Similar games include Lupo Delle Ore in Italy, and Captain Midnight in the United States, in which everyone has to start running at midnight. The game also bears some resemblance to Red light, green light and Dahrumasan ga koronda.

Another variant of this game which has become popular is "Mr Shark, Mr Shark, what time is it?" The big difference is that this game is played in a swimming pool, lake, or other swimming area. When Lunch Time is called the player may try running through the water or swimming to get away from the shark.

A variant also exists in which the tagged players become wolves themselves, helping to tag the other players. The original wolf, however, still calls the numbers.

The variant played in the Low Countries, consists of one player at one end of the playfield with his back to the other players. He then calls out "1 2 3 piano!", whilst knocking three times on the wall in front of him. As he calls out, the other players are allowed to move towards him. Once the call is finished, the player quickly turns around. The other players then need to stand as still as possible. If the caller can spot someone moving, he can send that player back to the start. This is repeated until someone is able to tap the caller without being spotted.

Popular culture[edit]

In music[edit]

In print[edit]

  • The game has inspired children's books with this and similar titles. One was published in 2003 and illustrated by Annie Kubler (ISBN 085953944X), a second, published in 2007, was written and illustrated by Gemma Raynor (ISBN 1845392779). Harcourt published What Time Is It, Mr. Crocodile (2002), written by Judy Sierra and illustrated by Doug Cushman.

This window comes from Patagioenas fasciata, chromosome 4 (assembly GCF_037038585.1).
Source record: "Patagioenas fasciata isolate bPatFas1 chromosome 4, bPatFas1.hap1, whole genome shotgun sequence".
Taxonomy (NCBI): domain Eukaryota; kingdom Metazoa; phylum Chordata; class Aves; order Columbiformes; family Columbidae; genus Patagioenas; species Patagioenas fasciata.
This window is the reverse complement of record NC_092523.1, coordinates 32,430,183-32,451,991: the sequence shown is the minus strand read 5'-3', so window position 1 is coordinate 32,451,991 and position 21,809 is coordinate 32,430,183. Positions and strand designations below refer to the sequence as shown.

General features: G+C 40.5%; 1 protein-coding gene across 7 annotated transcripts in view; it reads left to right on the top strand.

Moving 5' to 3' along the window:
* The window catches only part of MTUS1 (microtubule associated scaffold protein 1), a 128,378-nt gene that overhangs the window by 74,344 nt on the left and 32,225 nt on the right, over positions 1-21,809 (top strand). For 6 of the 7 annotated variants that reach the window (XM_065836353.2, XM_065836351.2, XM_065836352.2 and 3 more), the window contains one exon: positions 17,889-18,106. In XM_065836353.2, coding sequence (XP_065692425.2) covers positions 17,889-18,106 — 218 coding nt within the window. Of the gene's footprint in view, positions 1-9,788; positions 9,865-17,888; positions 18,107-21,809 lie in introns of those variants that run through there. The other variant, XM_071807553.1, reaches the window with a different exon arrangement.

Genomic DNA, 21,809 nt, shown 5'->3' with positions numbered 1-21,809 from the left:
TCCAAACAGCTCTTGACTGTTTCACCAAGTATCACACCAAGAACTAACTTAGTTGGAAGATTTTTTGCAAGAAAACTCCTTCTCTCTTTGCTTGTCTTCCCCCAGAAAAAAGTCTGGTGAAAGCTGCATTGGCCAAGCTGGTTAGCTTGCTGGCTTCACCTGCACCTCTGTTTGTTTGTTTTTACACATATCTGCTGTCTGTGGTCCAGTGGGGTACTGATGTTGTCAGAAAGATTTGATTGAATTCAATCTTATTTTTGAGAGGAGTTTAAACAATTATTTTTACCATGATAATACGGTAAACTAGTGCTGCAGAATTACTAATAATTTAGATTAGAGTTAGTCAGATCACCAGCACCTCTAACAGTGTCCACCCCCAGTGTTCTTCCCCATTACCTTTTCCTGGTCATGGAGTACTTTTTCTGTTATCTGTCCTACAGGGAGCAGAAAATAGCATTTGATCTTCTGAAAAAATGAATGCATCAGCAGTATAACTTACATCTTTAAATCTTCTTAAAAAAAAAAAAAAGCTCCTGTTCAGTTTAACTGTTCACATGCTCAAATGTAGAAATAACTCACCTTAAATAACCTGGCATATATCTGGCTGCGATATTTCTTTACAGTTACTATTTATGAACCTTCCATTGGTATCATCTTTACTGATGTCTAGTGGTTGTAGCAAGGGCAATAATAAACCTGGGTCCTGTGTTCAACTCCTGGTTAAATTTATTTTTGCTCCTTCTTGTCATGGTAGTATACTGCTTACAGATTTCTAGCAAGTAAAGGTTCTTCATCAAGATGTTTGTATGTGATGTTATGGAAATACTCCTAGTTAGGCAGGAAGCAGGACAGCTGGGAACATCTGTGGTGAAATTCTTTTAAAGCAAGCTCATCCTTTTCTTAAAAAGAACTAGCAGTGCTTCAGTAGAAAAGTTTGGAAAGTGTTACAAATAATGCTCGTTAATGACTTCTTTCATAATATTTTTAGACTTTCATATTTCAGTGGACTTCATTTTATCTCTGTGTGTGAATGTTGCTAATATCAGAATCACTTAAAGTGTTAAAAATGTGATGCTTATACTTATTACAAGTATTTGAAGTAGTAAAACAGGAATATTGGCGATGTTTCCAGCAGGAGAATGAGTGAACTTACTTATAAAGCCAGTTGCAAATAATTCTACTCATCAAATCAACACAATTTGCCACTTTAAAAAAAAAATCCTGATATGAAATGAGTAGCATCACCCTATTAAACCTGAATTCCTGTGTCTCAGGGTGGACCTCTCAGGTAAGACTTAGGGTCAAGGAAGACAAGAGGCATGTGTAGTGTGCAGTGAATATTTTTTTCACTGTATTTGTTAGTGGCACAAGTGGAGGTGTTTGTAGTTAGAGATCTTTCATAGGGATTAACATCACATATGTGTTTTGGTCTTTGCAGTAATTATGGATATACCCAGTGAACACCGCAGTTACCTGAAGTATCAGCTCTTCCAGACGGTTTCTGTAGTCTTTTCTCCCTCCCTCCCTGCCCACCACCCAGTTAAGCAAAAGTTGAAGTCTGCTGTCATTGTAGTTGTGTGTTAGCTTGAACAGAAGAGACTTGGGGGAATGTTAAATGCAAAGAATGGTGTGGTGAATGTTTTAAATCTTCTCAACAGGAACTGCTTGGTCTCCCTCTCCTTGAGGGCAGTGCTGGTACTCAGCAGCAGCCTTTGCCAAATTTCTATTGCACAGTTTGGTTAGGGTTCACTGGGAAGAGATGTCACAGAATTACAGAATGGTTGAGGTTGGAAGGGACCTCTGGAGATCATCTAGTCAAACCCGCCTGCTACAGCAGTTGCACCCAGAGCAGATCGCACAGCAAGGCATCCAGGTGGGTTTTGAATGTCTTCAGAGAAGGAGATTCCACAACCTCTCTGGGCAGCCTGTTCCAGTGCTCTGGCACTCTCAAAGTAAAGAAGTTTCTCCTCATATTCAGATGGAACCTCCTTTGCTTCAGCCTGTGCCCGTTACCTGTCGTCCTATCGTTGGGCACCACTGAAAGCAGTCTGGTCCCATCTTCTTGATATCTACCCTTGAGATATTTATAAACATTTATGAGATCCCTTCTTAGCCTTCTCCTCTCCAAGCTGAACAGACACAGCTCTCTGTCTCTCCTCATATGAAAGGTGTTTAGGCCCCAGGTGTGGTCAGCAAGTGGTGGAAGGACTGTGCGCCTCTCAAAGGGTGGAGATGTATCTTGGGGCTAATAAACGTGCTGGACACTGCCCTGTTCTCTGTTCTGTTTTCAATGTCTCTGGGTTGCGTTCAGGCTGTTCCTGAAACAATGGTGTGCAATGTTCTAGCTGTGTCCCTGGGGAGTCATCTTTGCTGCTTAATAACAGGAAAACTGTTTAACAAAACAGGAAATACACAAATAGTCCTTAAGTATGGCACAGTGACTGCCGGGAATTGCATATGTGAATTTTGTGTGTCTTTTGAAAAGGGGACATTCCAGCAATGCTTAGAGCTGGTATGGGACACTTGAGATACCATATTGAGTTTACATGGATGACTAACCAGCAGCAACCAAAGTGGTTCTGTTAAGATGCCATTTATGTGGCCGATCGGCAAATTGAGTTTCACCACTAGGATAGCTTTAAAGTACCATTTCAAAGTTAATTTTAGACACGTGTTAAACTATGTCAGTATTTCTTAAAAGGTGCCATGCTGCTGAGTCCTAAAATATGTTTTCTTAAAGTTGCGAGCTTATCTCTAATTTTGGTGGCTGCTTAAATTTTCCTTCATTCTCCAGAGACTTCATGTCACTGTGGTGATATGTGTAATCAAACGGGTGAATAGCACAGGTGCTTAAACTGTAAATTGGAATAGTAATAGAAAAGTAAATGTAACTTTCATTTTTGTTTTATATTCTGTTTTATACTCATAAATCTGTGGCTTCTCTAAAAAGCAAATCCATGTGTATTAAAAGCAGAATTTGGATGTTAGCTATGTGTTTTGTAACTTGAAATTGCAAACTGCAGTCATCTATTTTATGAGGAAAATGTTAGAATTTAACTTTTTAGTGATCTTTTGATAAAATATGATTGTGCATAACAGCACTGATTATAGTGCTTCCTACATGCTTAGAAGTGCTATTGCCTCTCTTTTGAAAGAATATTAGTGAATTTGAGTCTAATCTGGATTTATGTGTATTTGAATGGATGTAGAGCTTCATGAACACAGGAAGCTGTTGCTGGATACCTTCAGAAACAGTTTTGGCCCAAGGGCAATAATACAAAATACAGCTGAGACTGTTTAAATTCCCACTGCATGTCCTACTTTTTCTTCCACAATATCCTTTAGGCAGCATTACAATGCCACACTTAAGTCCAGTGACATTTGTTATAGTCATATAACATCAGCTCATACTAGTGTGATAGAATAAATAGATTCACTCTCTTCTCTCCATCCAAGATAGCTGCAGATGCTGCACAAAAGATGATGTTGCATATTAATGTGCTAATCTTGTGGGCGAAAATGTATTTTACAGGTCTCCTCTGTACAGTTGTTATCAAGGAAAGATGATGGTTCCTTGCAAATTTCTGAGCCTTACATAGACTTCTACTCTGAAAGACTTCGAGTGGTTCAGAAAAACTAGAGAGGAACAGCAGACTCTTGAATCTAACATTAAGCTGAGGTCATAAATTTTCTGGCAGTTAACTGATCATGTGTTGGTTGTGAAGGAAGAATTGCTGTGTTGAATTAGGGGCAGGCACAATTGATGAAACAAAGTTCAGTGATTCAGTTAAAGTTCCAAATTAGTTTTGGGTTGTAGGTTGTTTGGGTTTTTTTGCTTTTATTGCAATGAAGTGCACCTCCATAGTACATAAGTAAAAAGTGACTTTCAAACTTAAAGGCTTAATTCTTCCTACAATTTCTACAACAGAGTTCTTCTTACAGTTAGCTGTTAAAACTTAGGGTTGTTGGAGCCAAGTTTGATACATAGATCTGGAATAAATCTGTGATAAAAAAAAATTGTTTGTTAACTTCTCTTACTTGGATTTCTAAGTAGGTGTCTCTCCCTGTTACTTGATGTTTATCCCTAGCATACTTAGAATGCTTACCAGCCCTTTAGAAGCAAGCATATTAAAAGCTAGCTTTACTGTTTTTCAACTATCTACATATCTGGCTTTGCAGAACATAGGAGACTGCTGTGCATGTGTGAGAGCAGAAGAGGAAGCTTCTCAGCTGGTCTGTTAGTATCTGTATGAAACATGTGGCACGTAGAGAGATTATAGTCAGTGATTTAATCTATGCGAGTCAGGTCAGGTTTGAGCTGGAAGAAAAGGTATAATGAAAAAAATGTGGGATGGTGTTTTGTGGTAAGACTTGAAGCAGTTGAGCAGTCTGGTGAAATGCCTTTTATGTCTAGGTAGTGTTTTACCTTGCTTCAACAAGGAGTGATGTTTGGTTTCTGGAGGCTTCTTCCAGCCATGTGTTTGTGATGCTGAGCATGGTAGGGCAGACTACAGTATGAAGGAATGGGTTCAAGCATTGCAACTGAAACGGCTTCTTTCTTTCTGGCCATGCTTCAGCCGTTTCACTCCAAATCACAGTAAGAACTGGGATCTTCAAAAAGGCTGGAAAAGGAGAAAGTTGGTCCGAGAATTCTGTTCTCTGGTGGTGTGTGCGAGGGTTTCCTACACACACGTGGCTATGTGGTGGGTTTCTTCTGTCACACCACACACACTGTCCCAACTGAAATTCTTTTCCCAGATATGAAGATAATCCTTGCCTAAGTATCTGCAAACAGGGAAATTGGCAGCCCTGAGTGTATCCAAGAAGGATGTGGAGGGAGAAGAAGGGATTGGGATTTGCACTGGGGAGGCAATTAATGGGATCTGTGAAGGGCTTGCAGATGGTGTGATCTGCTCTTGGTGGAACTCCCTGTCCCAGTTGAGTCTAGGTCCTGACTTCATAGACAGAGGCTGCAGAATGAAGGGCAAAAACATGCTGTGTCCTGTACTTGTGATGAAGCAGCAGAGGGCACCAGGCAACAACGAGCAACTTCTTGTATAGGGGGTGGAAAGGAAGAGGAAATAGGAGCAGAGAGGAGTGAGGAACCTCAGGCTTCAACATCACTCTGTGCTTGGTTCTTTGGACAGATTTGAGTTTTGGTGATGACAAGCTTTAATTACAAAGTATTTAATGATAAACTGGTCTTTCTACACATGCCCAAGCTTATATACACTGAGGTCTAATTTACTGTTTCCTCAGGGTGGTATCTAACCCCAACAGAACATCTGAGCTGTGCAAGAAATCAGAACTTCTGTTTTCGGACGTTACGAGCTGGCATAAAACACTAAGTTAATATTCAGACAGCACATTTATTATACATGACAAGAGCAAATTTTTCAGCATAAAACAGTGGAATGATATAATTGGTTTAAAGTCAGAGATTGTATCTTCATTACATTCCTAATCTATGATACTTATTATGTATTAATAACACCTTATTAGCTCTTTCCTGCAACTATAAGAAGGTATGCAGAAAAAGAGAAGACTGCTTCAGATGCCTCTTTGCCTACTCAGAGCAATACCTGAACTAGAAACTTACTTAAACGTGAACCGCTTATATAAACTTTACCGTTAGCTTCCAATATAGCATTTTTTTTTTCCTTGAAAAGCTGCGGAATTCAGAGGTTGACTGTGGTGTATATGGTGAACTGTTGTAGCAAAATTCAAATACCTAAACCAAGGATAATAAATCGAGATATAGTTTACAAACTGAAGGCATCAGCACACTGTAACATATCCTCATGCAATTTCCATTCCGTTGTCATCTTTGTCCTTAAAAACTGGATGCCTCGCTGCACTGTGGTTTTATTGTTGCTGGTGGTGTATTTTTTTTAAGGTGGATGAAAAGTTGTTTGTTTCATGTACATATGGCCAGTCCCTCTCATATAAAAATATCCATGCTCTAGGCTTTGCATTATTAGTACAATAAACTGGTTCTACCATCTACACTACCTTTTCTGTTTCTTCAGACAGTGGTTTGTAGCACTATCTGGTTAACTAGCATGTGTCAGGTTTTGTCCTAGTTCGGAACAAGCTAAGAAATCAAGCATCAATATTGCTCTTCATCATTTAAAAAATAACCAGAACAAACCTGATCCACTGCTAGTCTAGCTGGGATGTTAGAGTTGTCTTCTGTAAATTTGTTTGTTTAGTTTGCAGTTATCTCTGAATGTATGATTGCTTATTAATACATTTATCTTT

• The game is referenced as part of an assortment of life sized games in “Chitty Chitty Bang Bang Flies Again” (2011) by (Frank Cottrell Boyce). In this charming sequel to “Chitty Chitty Bang Bang; The Magical Car” (Ian Fleming), the game is mentioned as being ‘played with real wolves’ along with other games such as Snakes and Ladders ‘with real snakes’. The references to these games take place in scenes that introduce two important characters into the main flow of the story.

In television[edit]

  • In Line of Duty season 1, episode 5 (July 2012), DCI Gates (played by Lennie James) - knowing it's the last interaction they'll ever have - plays What's the time, Mr Wolf? with his daughters, in their grandmother's backyard.
  • On NCIS season 12 episode 3 (October 7th 2014), Ducky (played by David McCallum) mentioned he used to play this game with his best friend Angus as a child.

In film[edit]

  • The 1983 New Zealand film Utu, an historic drama depicting a Maori exacting revenge on English settlers in the 1870s, includes a scene where Maori leader Te Wheke beheads a vicar in a church, then places the bloodied head on the pulpit, saying the line "What's the time, Mr Wolf?"[4]


  1. ^ Trust and power: taking care of ourselves through drama, Penny Casdagli, p 65
  2. ^ "Executive Function Activities for 5- to 7-year-olds" (PDF). Center on the Developing Child. Retrieved 21 March 2017. 
  3. ^ Barry Thompson, "Time has come for Mr. Fox" Boston Herald, January 12, 2010
  4. ^ "Background - Making Utu - Television - NZ On Screen".